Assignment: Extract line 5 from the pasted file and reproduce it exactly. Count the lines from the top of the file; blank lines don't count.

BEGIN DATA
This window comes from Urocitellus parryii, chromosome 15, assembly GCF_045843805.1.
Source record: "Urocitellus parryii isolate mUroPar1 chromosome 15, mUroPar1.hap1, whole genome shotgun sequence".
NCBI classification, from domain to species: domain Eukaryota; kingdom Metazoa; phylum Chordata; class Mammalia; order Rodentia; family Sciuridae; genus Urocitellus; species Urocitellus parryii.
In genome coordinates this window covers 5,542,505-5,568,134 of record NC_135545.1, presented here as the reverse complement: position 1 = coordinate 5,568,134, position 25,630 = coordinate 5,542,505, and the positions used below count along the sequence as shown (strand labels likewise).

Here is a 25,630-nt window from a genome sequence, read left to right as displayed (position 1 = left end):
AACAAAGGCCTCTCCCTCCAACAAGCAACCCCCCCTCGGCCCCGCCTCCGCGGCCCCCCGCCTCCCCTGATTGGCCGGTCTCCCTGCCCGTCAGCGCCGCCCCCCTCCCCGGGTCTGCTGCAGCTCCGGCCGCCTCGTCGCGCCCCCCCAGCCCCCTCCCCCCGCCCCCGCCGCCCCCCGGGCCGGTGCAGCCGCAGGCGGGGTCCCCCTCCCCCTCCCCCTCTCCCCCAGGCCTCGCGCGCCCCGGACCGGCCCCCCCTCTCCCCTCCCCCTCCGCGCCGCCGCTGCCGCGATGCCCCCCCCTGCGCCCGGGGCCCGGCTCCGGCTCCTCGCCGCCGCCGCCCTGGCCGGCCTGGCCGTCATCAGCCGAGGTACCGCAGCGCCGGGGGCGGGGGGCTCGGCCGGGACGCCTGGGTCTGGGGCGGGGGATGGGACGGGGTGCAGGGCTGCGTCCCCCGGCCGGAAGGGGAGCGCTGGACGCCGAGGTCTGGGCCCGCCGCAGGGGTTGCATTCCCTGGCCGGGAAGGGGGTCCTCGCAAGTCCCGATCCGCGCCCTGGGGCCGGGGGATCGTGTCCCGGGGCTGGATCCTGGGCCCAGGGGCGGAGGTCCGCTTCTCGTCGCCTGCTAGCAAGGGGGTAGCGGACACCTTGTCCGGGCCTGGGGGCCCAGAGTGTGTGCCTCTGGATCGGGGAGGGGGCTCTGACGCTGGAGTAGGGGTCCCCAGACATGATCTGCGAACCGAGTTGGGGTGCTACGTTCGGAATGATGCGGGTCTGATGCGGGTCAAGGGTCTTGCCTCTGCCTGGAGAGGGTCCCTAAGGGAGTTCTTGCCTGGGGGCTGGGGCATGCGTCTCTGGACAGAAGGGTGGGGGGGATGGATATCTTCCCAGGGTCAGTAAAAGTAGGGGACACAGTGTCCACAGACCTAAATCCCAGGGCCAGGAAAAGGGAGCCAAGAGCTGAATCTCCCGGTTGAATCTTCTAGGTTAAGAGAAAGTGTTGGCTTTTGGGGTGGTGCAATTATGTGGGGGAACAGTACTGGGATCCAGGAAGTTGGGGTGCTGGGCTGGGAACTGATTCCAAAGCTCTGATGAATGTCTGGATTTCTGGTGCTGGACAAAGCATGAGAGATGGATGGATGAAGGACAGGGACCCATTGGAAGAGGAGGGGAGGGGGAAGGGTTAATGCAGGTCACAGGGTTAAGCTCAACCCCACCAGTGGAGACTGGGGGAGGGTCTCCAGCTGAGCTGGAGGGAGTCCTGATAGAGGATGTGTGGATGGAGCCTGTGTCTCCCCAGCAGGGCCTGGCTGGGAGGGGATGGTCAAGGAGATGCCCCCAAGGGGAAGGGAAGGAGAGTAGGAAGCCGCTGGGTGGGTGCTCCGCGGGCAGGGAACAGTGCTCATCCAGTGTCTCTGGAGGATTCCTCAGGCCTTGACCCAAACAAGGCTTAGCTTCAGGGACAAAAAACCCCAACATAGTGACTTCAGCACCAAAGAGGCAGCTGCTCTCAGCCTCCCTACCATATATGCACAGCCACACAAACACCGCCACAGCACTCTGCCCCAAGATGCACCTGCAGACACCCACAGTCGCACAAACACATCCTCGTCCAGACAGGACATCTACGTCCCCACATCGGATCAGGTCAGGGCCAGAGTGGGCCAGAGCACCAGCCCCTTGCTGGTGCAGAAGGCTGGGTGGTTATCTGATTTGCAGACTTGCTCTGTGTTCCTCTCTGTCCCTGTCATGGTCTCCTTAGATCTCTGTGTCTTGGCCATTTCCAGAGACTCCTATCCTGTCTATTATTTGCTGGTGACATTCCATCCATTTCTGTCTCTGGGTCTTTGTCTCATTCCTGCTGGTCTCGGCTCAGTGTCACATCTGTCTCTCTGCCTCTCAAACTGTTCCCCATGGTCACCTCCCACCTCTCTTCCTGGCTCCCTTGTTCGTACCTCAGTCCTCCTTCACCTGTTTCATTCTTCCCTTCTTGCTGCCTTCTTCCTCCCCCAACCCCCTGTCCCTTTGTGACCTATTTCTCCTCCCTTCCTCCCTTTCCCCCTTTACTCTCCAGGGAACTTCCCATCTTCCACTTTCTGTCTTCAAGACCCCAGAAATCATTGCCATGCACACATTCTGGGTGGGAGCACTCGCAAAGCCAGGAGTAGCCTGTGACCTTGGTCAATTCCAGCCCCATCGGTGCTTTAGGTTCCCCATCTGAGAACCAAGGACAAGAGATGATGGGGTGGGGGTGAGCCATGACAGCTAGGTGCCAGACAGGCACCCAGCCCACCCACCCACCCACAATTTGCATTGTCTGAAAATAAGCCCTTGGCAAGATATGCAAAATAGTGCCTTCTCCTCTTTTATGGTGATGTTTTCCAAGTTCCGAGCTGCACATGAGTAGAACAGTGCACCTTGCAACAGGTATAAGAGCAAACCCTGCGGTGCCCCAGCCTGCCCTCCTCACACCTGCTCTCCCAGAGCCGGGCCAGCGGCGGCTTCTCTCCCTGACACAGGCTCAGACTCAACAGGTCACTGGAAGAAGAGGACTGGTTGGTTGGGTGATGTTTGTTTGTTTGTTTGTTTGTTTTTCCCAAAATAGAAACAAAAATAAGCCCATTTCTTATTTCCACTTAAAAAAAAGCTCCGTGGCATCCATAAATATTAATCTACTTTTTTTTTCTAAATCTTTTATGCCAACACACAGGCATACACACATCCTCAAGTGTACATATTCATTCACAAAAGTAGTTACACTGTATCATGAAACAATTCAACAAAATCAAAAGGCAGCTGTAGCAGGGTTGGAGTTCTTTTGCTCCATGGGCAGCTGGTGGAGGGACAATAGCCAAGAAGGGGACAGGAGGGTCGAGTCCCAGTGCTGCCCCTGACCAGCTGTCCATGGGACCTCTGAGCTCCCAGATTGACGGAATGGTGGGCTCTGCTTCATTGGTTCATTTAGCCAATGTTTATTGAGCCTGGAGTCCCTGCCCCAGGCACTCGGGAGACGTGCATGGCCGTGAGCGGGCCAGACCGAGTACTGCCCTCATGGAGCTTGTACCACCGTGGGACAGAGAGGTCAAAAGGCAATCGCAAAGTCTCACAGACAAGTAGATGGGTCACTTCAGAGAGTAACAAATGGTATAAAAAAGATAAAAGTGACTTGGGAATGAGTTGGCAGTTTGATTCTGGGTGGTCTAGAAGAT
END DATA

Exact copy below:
Here is a 25,630-nt window from a genome sequence, read left to right as displayed (position 1 = left end):